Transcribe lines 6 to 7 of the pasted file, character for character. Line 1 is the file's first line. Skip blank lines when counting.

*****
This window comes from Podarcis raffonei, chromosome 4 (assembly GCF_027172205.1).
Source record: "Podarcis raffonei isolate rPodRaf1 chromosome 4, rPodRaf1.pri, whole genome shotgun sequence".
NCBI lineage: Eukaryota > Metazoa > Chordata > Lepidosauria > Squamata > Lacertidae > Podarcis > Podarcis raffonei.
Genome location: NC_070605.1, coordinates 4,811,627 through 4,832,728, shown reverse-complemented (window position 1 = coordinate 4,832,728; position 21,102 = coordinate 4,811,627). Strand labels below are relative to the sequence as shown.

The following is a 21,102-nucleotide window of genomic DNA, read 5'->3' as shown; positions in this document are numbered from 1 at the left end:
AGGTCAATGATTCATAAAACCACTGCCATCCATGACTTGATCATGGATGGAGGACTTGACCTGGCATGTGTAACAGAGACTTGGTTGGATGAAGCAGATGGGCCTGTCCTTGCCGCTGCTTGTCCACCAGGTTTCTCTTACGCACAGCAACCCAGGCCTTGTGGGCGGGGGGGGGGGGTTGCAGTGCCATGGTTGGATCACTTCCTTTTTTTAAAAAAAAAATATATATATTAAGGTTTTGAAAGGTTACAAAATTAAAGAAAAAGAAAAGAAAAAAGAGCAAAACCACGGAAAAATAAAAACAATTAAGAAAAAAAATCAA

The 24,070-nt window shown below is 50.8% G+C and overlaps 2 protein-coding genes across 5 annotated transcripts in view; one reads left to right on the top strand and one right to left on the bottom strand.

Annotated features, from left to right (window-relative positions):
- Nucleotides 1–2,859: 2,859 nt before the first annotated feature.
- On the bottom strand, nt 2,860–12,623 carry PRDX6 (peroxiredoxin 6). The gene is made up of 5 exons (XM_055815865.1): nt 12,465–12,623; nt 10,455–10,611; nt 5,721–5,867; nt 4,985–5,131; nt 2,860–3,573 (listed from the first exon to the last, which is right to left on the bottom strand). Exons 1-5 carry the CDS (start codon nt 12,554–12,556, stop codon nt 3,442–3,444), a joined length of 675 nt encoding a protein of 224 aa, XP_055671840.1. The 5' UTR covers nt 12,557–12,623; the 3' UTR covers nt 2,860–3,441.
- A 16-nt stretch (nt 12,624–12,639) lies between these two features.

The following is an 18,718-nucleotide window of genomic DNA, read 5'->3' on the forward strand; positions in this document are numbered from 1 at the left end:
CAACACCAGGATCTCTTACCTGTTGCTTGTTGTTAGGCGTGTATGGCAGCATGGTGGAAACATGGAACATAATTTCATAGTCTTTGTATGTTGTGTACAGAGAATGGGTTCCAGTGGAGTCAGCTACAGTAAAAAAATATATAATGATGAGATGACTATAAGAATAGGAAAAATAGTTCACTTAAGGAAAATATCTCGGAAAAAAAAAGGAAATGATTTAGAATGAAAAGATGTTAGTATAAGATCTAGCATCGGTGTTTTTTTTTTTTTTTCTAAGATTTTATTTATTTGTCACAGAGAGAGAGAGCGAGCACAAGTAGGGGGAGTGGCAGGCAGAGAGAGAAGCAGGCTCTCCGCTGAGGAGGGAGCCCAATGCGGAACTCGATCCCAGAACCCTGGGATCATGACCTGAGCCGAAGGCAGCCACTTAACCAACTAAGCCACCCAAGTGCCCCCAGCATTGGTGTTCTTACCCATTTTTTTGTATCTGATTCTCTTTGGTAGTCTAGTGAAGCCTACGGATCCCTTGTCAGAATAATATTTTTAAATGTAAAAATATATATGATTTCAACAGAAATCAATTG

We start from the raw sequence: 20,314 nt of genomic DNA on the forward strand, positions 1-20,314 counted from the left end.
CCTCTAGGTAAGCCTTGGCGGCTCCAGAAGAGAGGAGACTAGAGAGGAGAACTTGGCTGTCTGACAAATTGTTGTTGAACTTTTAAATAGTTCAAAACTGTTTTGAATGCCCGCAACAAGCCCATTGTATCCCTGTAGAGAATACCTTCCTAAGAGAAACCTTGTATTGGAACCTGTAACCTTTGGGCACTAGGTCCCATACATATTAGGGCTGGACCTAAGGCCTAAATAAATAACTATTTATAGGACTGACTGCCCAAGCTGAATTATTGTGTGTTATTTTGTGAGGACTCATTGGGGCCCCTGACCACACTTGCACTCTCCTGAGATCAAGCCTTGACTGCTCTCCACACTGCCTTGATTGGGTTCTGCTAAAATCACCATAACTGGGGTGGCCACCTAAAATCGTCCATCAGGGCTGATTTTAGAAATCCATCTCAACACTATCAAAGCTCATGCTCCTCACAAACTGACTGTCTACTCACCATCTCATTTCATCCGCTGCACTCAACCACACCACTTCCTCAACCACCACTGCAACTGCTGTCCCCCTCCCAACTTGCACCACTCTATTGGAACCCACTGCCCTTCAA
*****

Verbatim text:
AGGTCAATGATTCATAAAACCACTGCCATCCATGACTTGATCATGGATGGAGGACTTGACCTGGCATGTGTAACAGAGACTTGGTTGGATGAAGCAGATGGGCCTGTCCTTGCCGCTGCTTGTCCACCAGGTTTCTCTTACGCACAGCAACCCAGGCCTTGTGGGCGGGGGGGGGGGGTTGCAGTGCCATGGTTGGATCACTTCCTTTTTTTAAAAAAAAAATATATATATTAAGGTTTTGAAAGGTTACAAAATTAAAGAAAAAGAAAAGAAAAAAGAGCAAAACCACGGAAAAATAAAAACAATTAAGAAAAAAAATCAA

The 24,070-nt window shown below is 50.8% G+C and overlaps 2 protein-coding genes across 5 annotated transcripts in view; one reads left to right on the top strand and one right to left on the bottom strand.